Patrick Anderson, OD, occupies a unique place on Jamaica's list of unsung heroes.
While he was good enough to have represented Boys' Town at football and cricket, and later at Alcan Kirkvine in the same two sports, it was in administration that he made his mark.
He is a former president of the Jamaica Football Federation (JFF) and the Jamaica Amateur Athletic Association, now Jamaica Athletics Administrative Association (JAAA), making him the only person to have served as head of those two national sporting bodies.
He has also made his mark at the parish level, where he served as president of the Manchester Football Association for 20 years and the Manchester Cricket Association for the last 15 years.
He is also a life member of the Jamaica Cricket Association. Now 80, he is retired and lives near Christiana in Manchester."
I was a very ardent sportsman, especially in football and cricket, from my very early days at Jones Town Primary, Kingston Senior, Kingston Technical and Boys' Town, so it was quite natural for me to make the transition to administration later in my life. I was privileged to have headed the Jamaica Football Federation during the late 1970s and the Jamaica Amateur Athletics Association between 2000 and 2004. The great turning point in my life came in 1956 when Cleveland Richards, now deceased, took me to Boys' Town. In those days, Boys' Town was a club for poor but talented boys. At Boys' Town, I was surrounded by a group of talented young men like Collie Smith, who later went on to represent West Indies at cricket, Wolsie Aris (cousin to Howard Aris, who later became JAAA president) and Arnold Scott, who both represented Jamaica at football. I kept goal at Boys' Town, while these two were defenders.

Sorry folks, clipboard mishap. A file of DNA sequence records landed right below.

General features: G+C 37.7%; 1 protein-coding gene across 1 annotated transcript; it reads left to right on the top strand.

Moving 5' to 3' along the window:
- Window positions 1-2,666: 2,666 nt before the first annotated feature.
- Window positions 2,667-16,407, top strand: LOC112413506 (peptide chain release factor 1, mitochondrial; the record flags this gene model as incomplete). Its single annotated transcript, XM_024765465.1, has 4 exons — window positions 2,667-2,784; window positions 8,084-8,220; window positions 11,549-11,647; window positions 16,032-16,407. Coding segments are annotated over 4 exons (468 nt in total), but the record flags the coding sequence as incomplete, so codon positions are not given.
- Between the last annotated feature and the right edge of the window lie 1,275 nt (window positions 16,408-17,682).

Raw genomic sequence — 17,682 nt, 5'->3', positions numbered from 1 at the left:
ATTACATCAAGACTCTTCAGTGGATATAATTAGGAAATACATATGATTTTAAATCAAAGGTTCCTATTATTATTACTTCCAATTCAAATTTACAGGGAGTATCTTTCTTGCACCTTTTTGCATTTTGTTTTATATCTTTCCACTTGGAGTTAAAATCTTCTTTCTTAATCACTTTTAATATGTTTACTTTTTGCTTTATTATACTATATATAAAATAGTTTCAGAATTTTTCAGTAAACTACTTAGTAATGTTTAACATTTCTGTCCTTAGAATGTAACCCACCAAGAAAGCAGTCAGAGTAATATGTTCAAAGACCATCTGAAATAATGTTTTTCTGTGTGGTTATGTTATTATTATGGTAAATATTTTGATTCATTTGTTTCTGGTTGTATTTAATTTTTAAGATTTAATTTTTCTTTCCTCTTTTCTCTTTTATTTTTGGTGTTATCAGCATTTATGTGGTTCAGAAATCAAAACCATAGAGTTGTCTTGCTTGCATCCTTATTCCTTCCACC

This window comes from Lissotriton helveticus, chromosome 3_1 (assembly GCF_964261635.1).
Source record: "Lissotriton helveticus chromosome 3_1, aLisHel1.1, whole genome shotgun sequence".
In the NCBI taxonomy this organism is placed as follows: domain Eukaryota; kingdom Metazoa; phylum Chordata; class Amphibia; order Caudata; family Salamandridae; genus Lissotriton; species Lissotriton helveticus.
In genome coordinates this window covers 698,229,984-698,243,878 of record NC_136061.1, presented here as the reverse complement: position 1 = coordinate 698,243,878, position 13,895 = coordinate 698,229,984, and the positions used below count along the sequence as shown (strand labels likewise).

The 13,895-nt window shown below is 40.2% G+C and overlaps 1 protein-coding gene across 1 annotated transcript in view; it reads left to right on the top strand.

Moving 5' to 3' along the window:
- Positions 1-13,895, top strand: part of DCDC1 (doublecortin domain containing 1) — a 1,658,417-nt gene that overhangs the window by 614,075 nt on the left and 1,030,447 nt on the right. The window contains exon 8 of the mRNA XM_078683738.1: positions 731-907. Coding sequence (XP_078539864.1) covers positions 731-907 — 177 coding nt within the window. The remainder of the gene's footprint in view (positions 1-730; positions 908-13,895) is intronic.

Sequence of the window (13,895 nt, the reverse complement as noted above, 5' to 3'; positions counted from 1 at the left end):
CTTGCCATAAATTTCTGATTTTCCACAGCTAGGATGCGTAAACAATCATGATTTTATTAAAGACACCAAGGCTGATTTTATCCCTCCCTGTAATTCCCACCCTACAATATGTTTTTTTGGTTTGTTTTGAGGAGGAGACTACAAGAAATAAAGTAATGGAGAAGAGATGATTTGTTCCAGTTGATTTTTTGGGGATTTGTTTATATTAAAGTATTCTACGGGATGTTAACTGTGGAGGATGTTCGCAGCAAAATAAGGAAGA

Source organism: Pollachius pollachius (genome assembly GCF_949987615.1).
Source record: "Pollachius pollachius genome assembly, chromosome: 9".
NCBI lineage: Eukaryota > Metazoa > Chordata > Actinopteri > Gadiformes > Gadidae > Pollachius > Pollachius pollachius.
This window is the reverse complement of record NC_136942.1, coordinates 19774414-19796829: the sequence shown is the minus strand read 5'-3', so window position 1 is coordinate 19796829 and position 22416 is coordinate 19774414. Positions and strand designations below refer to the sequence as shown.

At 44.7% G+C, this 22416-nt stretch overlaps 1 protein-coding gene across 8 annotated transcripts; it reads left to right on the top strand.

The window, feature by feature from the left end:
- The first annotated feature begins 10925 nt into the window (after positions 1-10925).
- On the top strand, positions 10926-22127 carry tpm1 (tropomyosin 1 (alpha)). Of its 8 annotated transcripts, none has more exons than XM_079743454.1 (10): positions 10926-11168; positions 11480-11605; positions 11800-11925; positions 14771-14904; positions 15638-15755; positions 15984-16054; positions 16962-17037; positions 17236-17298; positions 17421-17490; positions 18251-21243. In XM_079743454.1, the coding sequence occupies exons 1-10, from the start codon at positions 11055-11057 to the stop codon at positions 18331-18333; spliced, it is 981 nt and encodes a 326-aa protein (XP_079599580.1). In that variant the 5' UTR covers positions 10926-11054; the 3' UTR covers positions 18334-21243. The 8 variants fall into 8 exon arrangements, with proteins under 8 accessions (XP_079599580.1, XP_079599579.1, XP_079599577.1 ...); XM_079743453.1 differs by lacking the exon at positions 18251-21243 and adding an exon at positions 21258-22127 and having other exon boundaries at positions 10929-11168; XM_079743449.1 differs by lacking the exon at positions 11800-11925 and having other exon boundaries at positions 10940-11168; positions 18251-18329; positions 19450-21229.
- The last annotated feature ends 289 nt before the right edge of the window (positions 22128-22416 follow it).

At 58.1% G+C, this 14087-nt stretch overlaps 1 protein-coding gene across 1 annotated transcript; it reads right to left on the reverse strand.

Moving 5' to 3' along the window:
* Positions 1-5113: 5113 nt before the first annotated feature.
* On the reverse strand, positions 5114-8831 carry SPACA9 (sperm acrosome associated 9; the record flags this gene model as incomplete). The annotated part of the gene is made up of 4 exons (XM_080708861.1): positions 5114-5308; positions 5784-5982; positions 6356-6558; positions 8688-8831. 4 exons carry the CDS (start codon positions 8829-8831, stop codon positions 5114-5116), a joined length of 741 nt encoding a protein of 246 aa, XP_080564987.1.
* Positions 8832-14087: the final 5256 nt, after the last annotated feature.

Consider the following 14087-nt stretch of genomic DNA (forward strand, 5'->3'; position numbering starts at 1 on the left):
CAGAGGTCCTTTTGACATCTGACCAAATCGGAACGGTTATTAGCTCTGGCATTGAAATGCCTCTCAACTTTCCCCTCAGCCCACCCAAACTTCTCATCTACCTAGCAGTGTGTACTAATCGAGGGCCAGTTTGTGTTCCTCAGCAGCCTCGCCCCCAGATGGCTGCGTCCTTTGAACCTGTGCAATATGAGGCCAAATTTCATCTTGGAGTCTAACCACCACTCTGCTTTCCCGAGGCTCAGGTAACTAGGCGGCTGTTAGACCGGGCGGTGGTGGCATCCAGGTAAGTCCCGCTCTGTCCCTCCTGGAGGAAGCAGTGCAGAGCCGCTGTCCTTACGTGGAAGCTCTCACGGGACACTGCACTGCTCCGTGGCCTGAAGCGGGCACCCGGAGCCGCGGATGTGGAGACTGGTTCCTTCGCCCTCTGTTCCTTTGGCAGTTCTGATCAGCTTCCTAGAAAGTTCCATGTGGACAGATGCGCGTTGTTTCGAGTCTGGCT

It was where I met Father Hugh Sherlock, who was to have the biggest impact on my life. It was under the tutelage of Father Sherlock that shaped my ambitions to serve. Father Sherlock was superhuman, a man who did not seek glory but worked hard at his goal - 'creating a city of little men'. He had this knack of getting people to listen to him, and when he spoke or advised you, you knew you had to muster the will and motivation to do well. Those qualities shaped my thinking and personality and I believed I tried my best to earnestly model them when I served.
The highlight of my tenure in leadership was at the JAAA, when Jamaica hosted, for the first time, the World Junior Athletics Championships. It was an epic moment in the great traditions of our country's athletics. I had the great honour of actually watching Usain Bolt announce his arrival on the world stage. I was also proud to hear head of the International Association of Athletics Federations, Lamine Diack, pronounce during the closing ceremony that it was the best championship to date.